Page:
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Review: 'Hadestown' is a gift from the gods

ASU Gammage's sixth show of the season drags audiences down to hell and makes it feel like heaven

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Hadestown plays ASU Gammage in Tempe April 19-24, 2022. 


"Hadestown" gives you the world — for all it is and could be — only to rip it away, leaving you on your knees begging for more, even willing to sell your soul. 

There are few experiences like it and anyone who is lucky enough to sit in the audience should treat the experience like a gift from the gods. 

Based on the Greek myth of Orpheus and Eurydice, the show mixes one of the great Western tragedies with Americana folk and New Orleans-style jazz music, inviting you into an eclectic yet perfectly crafted aesthetic.

For those not caught up on their classics, in the myth, Orpheus (Nicholas Barasch) is a musician who falls in love with Eurydice (Morgan Siobhan Green), a young woman down on her luck. In a terrible twist of fate, Eurydice dies and is taken to the Underworld, and Orpheus makes it his mission to follow her to the Land of the Dead and convince Hades (Kevyn Morrow) to release her. 

This version of the story takes the ancient tragedy and incorporates the myth of Hades and Persephone (Kimberly Marable), whose love has cooled after centuries of marriage, as a foil to the young lovers. As gods, the distance between them throws the world out of balance, causing the summers to get hotter and the winters colder, a divine form of climate change.

That imbalance is the spark for the entire plot, pushing Eurydice to leave Orpheus and the cold for the Underworld — known as Hadestown — where Hades promises she won’t go hungry or cold again, but only because she signs her life away and will never feel such human needs again. 

“Hadestown” originally premiered in 2006 in Vermont, before writer Anaïs Mitchell turned it into a concept album in 2010. It only returned to the stage after director Rachel Chavkin joined the project, bringing it Off-Broadway in 2016, moving to Edmonton and London before finally premiering on Broadway in March 2019.

The Broadway production was nominated for 14 Tony Awards in 2019, winning eight, including Best Original Score and Best Musical.

In the same way the show hinges on two loves, there are two central themes: climate change and class struggle. In nearly every appearance of Orpheus, we are reminded that he’s a poor boy, with little to his name besides a lyre and his voice. Hades, on the other hand, has turned the Underworld into a kingdom of industry, filled with factories, mines, crucibles and lights, growing wealthy as a result.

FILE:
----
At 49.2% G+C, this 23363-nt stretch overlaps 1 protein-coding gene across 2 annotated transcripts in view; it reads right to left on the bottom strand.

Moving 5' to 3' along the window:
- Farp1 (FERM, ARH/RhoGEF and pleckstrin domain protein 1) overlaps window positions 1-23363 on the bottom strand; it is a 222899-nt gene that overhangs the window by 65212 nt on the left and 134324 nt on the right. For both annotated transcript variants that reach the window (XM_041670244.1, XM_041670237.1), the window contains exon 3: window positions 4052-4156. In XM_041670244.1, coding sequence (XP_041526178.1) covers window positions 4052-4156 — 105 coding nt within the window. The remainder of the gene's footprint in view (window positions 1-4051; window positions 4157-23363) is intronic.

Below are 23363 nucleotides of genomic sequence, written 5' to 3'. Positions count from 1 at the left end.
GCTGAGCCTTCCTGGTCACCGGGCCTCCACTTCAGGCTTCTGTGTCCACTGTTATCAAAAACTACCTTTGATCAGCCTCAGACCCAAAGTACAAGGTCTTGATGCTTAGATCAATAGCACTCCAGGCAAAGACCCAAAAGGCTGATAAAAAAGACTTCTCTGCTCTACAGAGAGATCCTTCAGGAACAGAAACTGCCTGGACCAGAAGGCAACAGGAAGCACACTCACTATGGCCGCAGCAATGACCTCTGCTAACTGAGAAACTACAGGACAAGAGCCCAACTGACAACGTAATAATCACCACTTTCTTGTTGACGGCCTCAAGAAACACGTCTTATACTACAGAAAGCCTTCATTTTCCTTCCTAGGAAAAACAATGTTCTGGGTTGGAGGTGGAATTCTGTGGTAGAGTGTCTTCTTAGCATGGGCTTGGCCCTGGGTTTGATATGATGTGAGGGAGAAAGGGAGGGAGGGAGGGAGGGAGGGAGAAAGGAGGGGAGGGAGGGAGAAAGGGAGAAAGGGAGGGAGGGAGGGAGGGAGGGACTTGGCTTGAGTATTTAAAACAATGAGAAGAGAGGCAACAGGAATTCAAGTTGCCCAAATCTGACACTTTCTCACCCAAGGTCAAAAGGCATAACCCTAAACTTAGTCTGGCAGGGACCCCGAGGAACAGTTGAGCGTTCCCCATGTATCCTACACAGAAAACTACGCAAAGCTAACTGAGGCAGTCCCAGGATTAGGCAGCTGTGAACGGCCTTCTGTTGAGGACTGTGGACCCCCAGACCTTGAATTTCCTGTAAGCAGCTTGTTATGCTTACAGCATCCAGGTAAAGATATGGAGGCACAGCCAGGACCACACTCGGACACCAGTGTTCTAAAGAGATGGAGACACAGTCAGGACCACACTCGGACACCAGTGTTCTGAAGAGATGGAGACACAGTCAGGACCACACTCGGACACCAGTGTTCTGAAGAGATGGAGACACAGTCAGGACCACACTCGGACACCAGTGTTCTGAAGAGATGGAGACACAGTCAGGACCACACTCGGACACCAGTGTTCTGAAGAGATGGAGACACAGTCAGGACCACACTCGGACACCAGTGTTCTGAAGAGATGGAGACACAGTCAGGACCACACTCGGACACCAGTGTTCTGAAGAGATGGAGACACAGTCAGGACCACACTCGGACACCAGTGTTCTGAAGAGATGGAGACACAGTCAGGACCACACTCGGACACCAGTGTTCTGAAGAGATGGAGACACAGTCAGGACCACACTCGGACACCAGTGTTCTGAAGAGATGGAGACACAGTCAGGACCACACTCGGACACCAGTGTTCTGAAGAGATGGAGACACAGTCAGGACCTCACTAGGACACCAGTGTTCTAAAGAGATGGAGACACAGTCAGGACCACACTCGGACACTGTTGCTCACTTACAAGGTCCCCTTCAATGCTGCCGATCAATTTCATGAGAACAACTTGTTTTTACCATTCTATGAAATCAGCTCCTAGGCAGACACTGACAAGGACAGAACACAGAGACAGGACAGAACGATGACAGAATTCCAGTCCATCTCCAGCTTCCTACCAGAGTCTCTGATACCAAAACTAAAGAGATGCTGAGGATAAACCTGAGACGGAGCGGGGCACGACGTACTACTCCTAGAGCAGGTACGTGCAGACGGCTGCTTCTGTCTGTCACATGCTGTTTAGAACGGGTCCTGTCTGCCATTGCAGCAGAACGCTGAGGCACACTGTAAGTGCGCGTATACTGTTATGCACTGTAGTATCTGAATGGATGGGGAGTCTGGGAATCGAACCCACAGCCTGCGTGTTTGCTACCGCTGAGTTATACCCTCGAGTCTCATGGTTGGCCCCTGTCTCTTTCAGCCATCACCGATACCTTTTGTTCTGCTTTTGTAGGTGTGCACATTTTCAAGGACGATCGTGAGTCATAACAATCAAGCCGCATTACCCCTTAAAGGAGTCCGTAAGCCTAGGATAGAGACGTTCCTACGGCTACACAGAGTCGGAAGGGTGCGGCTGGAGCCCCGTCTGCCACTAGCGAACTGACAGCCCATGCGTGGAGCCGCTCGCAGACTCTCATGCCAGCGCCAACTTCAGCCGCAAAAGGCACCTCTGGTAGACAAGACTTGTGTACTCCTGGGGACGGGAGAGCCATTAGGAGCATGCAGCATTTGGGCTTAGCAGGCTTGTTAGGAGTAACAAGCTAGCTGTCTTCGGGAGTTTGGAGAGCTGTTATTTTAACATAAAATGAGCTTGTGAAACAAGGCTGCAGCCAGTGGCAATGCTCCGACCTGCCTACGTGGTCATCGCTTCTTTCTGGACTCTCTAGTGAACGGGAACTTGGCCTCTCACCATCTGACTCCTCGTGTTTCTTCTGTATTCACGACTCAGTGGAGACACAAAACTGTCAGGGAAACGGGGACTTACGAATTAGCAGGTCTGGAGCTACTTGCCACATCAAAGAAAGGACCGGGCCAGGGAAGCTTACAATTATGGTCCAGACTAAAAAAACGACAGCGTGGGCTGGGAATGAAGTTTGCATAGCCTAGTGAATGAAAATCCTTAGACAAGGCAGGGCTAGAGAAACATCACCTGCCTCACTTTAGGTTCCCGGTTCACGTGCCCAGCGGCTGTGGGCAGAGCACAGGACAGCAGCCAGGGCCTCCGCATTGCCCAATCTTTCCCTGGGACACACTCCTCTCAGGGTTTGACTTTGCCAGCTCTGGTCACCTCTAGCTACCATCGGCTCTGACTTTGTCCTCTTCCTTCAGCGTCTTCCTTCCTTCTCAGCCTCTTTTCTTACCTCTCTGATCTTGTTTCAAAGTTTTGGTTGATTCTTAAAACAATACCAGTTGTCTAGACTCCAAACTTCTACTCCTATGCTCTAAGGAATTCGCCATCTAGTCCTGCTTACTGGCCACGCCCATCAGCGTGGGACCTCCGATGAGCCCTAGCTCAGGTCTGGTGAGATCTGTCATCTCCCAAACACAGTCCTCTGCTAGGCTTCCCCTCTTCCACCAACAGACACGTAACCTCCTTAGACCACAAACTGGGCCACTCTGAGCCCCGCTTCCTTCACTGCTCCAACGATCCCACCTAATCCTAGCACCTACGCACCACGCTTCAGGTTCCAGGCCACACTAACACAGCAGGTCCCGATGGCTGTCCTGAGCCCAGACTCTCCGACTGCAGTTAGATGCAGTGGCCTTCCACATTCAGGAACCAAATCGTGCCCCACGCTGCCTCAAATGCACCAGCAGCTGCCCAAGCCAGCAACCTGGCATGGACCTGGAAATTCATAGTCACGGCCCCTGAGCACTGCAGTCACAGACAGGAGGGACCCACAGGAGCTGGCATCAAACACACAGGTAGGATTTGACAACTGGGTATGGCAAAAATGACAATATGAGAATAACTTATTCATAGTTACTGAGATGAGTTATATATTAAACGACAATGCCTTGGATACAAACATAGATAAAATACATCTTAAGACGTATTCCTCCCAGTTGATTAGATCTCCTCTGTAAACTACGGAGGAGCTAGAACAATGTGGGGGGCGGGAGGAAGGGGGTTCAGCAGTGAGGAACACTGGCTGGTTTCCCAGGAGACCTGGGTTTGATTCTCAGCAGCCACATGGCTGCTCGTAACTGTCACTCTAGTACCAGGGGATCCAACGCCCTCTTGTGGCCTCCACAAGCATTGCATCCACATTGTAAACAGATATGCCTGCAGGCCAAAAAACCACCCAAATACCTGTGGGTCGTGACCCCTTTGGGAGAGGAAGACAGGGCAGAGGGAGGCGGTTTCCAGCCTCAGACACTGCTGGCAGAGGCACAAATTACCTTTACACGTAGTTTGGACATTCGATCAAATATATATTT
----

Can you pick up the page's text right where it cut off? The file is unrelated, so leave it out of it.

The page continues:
It is no mistake this version of hell is a factory and Hades the foreman. The ensemble is instead the workers (Lindsey Hailes, Chibueze Ihuoma, Will Mann, Ian Coulter-Buford, Sydney Parra and Alex Lugo), those who gave up their lives above ground to fashion things of steel for Hades. 

No song makes this conflict clearer than “If it’s True,” where Orpheus sings what starts as a lament after learning that Eurydice is stuck in Hadestown, and he believes his journey was pointless. But as he turns to leave, he begins to question the power structure.

“If it's true what they say / I’ll be on my way / But who are they to say what the truth is anyway?” 

He begins to see the lies he has been forced to believe by the powerful and begins to stand up for the woman he loves, all the while inspiring the workers to see through the propaganda they’ve been fed and begin organizing.

This sort of radical politics is extremely rare to find on or off Broadway, even more so in a show mainstream enough to begin touring nationally. It is refreshing, after years of self-congratulatory liberal lines found in shows like “Hamilton: An American Musical.” 

Moments like “Immigrants: We get the job done” would attract a wave of applause, but they felt empty when encased in a romanticization of the U.S. and its portrayal of a post-racial America today.

“Hadestown” goes further than any mainstream musical in promoting a strong critique of capitalism, linking it to climate change and promoting strong leftist ideals, like in “Livin’ it Up on Top” when Orpheus gives a toast to Persephone for providing them their food and drinks.

“Asking nothing in return except that we should live / And learn to live as brothers in this life / And to trust she will provide / And if no one takes too much / There will always be enough.”

Broadway has long had difficulty attracting or including anyone who isn't part of the upper crust, but "Hadestown" may finally invite the average American into the theater with a story as old as theater itself.

As we're told countless times throughout the show, "it's an old song from way back when / and we're gonna sing it again and again."

"Hadestown" plays at Gammage April 19-24, with tickets ranging from $75-$350


Reach the reporter at rknappen@asu.edu and follow @Ryan_Knappy on Twitter.

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